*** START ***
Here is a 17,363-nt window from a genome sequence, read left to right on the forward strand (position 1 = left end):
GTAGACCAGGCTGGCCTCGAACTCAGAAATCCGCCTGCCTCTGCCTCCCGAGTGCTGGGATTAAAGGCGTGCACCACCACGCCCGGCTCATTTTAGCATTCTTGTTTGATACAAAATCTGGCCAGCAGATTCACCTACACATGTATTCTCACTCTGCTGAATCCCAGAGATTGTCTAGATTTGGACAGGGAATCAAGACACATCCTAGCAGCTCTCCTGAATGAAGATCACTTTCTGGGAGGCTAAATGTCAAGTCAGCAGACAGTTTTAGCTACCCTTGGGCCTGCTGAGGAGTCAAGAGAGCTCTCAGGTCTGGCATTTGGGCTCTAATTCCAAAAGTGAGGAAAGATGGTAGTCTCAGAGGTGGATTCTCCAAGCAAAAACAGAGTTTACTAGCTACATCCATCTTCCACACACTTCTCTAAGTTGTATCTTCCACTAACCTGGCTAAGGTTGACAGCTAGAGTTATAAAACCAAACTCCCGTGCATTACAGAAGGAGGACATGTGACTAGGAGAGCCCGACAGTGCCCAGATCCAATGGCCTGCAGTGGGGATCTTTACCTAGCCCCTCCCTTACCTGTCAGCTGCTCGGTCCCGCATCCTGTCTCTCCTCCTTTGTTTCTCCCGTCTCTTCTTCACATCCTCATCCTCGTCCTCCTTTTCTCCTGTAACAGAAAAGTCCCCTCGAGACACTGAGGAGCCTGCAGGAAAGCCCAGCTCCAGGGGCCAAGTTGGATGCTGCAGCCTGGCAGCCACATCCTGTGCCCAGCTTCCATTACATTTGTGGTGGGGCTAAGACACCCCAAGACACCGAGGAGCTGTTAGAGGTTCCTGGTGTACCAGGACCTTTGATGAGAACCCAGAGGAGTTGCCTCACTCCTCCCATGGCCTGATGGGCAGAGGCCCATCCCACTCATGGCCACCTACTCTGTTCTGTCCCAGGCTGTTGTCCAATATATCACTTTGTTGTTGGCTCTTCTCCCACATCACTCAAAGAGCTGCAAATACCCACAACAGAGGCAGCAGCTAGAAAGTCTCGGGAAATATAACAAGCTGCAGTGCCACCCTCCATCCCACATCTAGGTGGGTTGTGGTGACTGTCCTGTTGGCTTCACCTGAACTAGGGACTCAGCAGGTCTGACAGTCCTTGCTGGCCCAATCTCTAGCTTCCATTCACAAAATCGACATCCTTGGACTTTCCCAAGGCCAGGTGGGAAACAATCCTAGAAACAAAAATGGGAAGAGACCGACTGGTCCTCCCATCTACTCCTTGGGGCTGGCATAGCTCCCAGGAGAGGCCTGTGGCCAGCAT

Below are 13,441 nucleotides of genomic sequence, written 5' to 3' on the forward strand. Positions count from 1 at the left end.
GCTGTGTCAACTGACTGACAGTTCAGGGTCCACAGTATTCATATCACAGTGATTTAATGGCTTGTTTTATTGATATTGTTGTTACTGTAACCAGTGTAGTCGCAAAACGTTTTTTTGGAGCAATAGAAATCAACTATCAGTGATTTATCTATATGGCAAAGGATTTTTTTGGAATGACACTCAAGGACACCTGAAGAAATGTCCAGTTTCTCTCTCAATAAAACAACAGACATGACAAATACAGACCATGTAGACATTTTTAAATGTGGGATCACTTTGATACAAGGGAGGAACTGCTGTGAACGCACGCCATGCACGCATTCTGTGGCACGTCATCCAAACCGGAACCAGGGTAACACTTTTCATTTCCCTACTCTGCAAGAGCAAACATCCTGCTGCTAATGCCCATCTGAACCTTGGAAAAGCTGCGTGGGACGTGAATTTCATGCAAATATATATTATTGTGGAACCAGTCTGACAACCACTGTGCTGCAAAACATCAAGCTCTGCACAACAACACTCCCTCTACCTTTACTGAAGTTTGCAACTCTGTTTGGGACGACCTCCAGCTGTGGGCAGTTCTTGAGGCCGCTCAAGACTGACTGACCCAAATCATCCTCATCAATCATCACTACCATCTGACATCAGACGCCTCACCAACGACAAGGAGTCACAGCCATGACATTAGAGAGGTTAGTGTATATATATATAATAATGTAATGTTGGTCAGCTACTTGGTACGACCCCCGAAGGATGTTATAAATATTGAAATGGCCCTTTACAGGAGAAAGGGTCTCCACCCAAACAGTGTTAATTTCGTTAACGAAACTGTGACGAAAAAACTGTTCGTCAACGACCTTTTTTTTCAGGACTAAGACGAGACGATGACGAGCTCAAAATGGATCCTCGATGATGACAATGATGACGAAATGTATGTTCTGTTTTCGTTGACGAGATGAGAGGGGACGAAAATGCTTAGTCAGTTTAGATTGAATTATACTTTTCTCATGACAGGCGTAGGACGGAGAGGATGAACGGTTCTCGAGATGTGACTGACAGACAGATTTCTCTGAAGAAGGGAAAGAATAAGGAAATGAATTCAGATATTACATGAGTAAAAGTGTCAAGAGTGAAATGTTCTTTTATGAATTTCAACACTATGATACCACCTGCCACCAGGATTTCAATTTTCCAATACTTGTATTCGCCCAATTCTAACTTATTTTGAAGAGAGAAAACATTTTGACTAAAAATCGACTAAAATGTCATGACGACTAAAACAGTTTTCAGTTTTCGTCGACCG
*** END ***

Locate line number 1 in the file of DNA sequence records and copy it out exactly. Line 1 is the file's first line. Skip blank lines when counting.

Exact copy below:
Here is a 17,363-nt window from a genome sequence, read left to right on the forward strand (position 1 = left end):